KARACHI: The State Bank of Pakistan (SBP) continues influencing the market to keep the dollar below Rs102.

Dealers in the inter-bank market believe that the currency rate will readjust, if the SBP allows the market to determine the exchange rate independently.

They said that the SBP had been monitoring every transaction critically and enforcing regulations strictly.

In the first half of this fiscal year, the rupee lost about 1.9 per cent against the greenback and this change occurred slowly despite monitoring by the bank.

During the current week, the dollar reached close to Rs102, but was restricted to Rs101.95, after banks were told to stop dealing at Rs102.

On Thursday, the dollar was traded at Rs101.83. It changed hands at Rs101.95 in the beginning of the week and then at Rs101.93 in the middle of this week, reflecting an increased pressure on banks dealing in the currency business.

However, the open market broke the barrier despite comfortable supply of dollars in the market. The open market has been following the path of banks’ rates for more than six months but it deviated from its path and crossed the barrier of Rs102.

“State Bank has been artificially holding the dollar back, not letting it cross the Rs102 mark. We don’t want to speculate the next possible price, but expect dollar to cross Rs102 within no time if SBP stops influencing the market,” said a currency dealer in the inter-bank market.

The government has been credited for bringing the dollar back from Rs110 to Rs98 during its tenure which was widely appreciated by economists and stakeholders of the economy, except exporters.

The finance minister took the pride in bringing the dollar to Rs97 to Rs98, but recent depreciation may be harder to control.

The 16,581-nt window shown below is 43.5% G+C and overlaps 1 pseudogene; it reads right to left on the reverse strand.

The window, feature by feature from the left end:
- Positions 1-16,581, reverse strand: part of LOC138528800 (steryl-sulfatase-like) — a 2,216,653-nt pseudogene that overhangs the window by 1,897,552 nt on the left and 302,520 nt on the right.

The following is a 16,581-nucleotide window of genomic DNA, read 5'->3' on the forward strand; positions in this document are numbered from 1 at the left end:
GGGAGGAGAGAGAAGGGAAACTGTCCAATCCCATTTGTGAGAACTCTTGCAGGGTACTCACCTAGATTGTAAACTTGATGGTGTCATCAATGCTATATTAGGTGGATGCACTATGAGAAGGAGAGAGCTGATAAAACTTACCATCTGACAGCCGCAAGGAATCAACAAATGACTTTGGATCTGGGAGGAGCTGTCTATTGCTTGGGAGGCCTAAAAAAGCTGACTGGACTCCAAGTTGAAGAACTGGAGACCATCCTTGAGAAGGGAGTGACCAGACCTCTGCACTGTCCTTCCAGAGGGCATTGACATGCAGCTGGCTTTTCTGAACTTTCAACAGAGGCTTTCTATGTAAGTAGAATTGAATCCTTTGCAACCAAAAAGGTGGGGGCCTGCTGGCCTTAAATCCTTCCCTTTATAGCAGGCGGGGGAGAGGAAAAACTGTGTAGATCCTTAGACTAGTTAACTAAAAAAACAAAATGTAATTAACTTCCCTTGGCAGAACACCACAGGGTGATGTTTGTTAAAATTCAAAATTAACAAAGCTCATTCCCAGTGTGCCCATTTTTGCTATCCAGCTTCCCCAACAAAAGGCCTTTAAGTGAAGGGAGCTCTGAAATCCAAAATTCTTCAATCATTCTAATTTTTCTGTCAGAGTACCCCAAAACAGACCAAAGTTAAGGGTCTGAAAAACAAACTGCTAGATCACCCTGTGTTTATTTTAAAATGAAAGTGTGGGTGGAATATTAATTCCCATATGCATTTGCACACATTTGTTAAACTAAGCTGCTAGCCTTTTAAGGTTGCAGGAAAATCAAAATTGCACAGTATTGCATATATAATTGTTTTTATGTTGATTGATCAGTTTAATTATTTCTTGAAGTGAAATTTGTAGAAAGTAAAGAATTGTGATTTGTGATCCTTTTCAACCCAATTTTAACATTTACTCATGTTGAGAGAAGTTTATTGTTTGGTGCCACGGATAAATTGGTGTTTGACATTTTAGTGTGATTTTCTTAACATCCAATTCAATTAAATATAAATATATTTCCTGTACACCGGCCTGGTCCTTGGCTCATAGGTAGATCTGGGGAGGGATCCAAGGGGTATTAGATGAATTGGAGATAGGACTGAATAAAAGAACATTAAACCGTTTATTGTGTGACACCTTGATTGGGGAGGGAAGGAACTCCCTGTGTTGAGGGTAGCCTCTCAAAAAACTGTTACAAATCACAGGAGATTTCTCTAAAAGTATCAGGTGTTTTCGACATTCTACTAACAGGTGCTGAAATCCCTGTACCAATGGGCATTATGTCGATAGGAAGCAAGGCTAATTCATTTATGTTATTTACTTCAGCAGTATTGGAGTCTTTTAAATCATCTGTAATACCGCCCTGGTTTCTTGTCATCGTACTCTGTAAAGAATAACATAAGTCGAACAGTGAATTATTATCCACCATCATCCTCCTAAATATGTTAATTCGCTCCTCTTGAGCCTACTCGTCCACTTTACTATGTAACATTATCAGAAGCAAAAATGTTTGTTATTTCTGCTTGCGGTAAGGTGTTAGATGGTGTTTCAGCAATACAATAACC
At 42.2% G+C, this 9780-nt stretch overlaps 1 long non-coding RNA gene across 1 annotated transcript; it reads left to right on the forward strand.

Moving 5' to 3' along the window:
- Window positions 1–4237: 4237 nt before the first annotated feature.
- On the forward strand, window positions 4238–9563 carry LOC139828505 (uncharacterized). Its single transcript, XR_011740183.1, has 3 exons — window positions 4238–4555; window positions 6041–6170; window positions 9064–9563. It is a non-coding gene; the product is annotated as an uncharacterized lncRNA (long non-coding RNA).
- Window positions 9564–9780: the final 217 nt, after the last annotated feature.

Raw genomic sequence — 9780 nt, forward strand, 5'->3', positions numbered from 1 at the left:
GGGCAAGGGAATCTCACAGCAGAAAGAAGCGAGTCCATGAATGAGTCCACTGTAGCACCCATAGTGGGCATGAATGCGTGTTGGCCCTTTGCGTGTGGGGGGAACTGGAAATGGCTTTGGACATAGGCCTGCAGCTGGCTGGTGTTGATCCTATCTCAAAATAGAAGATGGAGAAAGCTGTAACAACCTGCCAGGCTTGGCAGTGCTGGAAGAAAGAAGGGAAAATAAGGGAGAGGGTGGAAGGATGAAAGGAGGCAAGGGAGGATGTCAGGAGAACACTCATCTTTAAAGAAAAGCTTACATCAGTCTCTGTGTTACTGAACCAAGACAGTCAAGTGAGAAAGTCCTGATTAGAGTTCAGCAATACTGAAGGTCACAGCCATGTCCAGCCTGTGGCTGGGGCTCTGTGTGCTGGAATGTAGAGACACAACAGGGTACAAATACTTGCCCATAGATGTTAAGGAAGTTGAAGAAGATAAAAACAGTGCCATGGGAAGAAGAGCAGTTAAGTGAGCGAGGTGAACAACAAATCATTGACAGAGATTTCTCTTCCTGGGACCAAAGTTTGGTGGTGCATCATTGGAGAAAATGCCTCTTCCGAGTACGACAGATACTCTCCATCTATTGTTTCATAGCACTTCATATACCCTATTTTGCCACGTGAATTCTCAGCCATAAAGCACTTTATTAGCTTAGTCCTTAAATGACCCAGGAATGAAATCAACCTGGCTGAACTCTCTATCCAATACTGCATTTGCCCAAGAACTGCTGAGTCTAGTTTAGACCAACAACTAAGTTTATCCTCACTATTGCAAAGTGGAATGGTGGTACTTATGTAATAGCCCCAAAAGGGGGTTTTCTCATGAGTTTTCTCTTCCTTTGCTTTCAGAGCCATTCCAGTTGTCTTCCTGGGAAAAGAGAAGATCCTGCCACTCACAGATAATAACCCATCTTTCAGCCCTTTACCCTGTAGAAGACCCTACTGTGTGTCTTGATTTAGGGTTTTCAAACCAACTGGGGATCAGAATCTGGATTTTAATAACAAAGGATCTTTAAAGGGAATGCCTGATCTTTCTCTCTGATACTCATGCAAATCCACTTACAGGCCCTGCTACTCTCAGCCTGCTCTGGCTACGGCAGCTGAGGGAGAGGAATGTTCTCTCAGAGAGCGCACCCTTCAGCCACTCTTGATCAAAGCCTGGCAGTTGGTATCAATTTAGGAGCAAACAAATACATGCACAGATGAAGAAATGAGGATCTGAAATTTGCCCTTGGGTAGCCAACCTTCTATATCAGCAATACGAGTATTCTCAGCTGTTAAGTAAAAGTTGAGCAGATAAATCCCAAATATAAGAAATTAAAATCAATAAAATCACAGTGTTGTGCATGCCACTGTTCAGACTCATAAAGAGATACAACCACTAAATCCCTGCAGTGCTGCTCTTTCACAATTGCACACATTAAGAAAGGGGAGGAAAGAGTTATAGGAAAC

“Exporters were against speedy appreciation of local currency from Rs110 to Rs98 which resulted in huge losses to them as they got less price for dollars they earned in the country,” said Atif Ahmed, a currency dealer in the inter-bank market.

Currency experts said it was not the rupee depreciation; in fact, the dollar has been gaining against all major currencies since the beginning of 2014. It also gained against rupee.

Dollar gained against almost all currencies in 2014 while its grip over currency movement is still strong, controlling major share in the global currency market.

The sharp fall in oil prices, with declining gold prices, forced major investors to park their liquidity in the dollar.

Currency dealers in the banking market said that even high reserves of about $16bn of the country could not infuse strength to the exchange rate in favour of local currency.

Experts see higher exports and lesser imports to bridge the ever increasing trade gap which could protect the local currency from mounting pressure of dollar.

Pakistan’s foreign exchange reserves are mostly borrowed while annual debt servicing for foreign debts in FY14 was about $7bn. This is a shocking figure for a country which could hardly accumulate $16bn through IMF, World Bank, selling eurobonds and Islamic bonds.

Recently the prime minster said exports should touch $50bn; however, he did not give any strategy for this mammoth growth.

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